This must be somewhat similar to what Moses was thinking, because instead of talking to the rock, he assumed (I’m guessing) that what God actually meant was that he should, once again, strike the rock (God loves it when we assume He means something other than what He said). So, instead of talking to the rock as God commanded, Moses called upon his previous personal experience and struck the rock. Wallah – once again, water came gushing out.

The people loved it, saying something like, “These guys rock!” So Moses was right, God said one thing, but truly meant something else…or did He?

Numbers 20:12

But the Lord said to Moses and Aaron, “Because you did not trust in me enough to honor me as holy in the sight of the Israelites, you will not bring this community into the land I give them.”

Ouch! That smarts more than a little!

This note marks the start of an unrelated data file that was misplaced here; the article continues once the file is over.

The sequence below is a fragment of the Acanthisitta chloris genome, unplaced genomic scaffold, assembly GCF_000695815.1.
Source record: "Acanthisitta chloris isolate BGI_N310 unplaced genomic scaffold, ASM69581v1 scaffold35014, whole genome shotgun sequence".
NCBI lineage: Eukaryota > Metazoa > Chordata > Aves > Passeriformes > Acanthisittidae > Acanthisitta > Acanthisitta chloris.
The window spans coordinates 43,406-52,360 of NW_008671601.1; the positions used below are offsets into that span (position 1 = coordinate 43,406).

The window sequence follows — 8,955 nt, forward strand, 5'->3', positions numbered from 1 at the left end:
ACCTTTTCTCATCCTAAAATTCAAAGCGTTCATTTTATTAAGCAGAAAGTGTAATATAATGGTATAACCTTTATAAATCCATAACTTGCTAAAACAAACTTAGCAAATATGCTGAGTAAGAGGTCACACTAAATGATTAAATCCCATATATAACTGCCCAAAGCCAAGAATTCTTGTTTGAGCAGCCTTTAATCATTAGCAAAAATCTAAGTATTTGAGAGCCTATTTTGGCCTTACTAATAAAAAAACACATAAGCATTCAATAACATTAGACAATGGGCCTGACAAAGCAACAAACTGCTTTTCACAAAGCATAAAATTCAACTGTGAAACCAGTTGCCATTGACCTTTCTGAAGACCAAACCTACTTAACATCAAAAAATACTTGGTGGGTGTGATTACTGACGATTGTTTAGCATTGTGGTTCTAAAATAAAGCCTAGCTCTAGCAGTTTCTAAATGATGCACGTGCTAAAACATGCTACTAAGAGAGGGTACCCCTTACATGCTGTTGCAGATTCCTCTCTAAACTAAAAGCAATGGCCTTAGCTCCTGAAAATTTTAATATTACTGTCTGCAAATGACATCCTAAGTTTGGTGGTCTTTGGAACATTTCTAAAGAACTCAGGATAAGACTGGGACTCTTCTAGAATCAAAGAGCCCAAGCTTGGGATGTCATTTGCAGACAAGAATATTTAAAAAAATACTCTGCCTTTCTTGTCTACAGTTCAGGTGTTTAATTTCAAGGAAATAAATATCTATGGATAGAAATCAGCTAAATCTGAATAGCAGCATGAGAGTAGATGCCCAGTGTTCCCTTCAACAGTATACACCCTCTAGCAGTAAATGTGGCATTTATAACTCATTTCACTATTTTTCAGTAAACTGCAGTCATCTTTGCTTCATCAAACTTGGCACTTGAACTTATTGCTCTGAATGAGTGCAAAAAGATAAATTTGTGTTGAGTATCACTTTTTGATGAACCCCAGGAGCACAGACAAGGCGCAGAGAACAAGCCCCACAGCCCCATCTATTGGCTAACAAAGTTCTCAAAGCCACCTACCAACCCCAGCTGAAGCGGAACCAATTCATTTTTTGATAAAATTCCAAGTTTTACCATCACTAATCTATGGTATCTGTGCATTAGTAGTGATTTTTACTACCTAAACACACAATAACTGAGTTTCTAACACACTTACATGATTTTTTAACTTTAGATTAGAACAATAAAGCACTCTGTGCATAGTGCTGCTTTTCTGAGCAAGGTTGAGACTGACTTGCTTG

For 40 years, Moses and his “broseph” had wanted and dreamed of nothing more than leading these brats into the promised land. In a moment, in a twinkling of an eye, poof! It was gone. The privilege of entering the promised land was taken from these guys. You see, the immediate desire was met, but the long-range goal was sacrificed!

For Moses, his “go to” was his experience. Experience had taught him that striking the rock is how it works. His personal experience had taught him how to meet the immediate need. It’s what seemed to be the most practical way to deal with this dilemma. In this case, Moses’ personal experience trumped God’s command.

“For Moses, his “go-to” was his experience.”

Moses isn’t alone in this catastrophic way of thinking, is he? How many times have you and I decided that God didn’t mean what He said? We make that tragic decision because whatever it is that God is telling us to do runs contrary to our personal experience. Our personal experiences trump God’s commands and for the moment, as Mo and Aaron experienced, it may work out okay. Then comes the shock.